Back in 2007, a post by Trent at The Simple Dollar introduced me to the concept of the financial treadmill. The idea is that, if you're living paycheque to paycheque, and spending every dollar you make (or, worse, dollars you haven't made yet), you're basically running in place (or even falling behind).
I've written about this a couple of times, looking at my financial progress to see whether I can "get off the treadmill". So far, I still feel the treadmill spinning away, even though I've brought my cash flow out of the red, and built up a small savings cushion.
A post today at Generation X Finance put the treadmill dilemma in a slightly different light. The focus here is to "stop running in place and start making progress."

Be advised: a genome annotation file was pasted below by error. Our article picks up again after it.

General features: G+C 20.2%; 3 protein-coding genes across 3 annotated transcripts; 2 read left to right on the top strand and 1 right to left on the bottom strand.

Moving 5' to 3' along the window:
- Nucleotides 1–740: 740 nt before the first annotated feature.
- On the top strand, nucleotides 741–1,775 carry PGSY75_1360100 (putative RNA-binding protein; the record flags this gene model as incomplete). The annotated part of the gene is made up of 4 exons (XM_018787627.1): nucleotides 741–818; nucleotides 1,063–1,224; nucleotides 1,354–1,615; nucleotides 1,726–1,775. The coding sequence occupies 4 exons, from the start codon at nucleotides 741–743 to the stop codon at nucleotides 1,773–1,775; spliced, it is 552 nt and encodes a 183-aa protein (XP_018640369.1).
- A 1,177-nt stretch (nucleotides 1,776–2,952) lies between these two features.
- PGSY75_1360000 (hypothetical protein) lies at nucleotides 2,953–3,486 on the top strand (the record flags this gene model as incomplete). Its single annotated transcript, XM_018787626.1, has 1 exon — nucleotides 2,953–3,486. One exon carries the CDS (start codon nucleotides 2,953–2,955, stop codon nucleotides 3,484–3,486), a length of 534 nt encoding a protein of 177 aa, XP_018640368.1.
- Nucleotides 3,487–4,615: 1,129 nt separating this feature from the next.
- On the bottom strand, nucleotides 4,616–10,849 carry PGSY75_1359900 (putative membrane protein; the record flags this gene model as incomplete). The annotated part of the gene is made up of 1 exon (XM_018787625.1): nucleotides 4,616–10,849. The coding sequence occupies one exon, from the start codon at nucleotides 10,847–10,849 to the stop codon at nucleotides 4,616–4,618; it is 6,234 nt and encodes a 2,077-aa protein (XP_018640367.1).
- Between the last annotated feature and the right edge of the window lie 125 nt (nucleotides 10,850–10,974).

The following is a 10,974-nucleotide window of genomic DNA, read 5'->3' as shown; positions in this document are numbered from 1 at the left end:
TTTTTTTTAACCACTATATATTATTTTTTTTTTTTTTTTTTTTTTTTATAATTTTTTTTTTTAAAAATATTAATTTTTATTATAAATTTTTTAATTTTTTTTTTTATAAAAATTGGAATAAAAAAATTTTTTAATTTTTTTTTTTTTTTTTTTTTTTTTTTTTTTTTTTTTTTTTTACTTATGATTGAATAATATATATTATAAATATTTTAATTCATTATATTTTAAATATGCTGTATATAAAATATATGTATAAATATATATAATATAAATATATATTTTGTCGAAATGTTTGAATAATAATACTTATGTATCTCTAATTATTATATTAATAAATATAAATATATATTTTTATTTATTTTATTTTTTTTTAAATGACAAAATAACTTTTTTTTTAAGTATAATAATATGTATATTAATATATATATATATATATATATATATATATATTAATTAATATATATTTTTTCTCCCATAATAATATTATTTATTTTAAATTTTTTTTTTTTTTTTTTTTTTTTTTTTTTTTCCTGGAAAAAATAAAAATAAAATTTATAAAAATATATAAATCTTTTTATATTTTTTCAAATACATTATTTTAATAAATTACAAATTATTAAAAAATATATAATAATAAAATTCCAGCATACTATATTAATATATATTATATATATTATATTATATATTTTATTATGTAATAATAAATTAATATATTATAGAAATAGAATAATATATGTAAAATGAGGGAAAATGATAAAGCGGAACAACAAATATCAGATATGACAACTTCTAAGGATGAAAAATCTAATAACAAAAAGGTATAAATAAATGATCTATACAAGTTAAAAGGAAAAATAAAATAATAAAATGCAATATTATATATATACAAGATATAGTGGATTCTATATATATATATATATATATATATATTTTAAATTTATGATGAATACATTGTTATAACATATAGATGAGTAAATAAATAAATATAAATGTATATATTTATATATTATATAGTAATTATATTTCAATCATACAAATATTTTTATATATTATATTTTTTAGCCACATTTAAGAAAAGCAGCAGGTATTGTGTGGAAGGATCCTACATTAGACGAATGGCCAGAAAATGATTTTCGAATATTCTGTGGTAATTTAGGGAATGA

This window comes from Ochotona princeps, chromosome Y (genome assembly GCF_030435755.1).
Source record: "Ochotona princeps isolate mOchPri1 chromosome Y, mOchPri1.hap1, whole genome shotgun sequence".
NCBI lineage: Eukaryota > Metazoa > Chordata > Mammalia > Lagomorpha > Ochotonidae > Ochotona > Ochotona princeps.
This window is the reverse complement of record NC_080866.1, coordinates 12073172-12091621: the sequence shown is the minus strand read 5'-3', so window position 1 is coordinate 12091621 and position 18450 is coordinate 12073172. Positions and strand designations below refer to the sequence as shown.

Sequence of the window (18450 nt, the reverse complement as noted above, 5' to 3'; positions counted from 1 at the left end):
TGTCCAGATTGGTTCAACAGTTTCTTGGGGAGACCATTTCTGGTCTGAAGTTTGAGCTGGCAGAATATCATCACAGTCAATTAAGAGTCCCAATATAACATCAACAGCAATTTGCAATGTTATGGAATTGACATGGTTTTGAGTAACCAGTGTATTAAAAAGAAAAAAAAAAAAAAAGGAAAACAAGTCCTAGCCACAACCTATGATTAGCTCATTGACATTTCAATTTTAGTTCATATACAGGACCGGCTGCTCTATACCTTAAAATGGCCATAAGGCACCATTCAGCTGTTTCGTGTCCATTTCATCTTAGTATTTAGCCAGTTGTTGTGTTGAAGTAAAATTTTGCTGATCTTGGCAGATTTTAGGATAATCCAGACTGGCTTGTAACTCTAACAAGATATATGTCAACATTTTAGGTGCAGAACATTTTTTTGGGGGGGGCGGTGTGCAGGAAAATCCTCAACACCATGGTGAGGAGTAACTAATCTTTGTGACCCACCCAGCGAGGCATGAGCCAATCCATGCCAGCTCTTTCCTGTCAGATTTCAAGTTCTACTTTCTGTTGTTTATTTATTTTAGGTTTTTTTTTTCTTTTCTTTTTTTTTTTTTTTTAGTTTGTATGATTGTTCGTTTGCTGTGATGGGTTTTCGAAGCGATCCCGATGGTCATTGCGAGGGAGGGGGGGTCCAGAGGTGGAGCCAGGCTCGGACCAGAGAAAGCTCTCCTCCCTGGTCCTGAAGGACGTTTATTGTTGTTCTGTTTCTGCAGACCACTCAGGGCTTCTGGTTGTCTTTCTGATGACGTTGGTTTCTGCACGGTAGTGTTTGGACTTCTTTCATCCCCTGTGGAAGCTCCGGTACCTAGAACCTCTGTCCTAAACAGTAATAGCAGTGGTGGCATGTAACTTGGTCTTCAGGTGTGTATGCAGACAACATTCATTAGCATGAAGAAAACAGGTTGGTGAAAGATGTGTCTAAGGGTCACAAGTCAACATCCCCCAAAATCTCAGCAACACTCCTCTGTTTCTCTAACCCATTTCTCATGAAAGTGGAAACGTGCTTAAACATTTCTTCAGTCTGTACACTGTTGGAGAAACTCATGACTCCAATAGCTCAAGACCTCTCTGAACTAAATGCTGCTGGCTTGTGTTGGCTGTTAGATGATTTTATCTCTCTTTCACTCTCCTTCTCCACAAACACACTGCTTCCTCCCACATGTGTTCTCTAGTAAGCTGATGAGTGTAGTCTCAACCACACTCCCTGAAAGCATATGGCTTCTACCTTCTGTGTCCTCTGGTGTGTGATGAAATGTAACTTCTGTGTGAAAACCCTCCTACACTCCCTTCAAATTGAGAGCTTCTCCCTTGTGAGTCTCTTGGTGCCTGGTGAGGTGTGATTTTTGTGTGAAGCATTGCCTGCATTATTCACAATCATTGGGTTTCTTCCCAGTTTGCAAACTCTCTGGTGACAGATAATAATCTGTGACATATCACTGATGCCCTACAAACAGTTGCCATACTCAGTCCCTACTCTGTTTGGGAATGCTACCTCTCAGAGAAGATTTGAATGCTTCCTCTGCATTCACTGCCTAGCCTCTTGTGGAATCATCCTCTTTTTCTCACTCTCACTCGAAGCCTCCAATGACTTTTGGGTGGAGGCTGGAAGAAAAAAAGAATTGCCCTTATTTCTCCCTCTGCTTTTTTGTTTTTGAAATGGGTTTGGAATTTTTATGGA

That "start making progress" piece is a subtle but important difference in the approach to the problem. It really suggests that, instead of looking to get off the treadmill (which really only happens at retirement), you should look to keep ahead of the treadmill. When you look at it this way, it takes "no, I'm not off the treadmill yet, but I'm getting closer," and turns it into "yes, I've come so far, and I'm getting better every day."
Forward motion is success, and helps to motivate future success. My debts (consumer, student and mortgage) are getting smaller every month, and my savings are growing consistently over time. If I have an off week, I may lose ground, but I still end up ahead of where I could be.
I'm still on the treadmill, but I'm running at my own pace.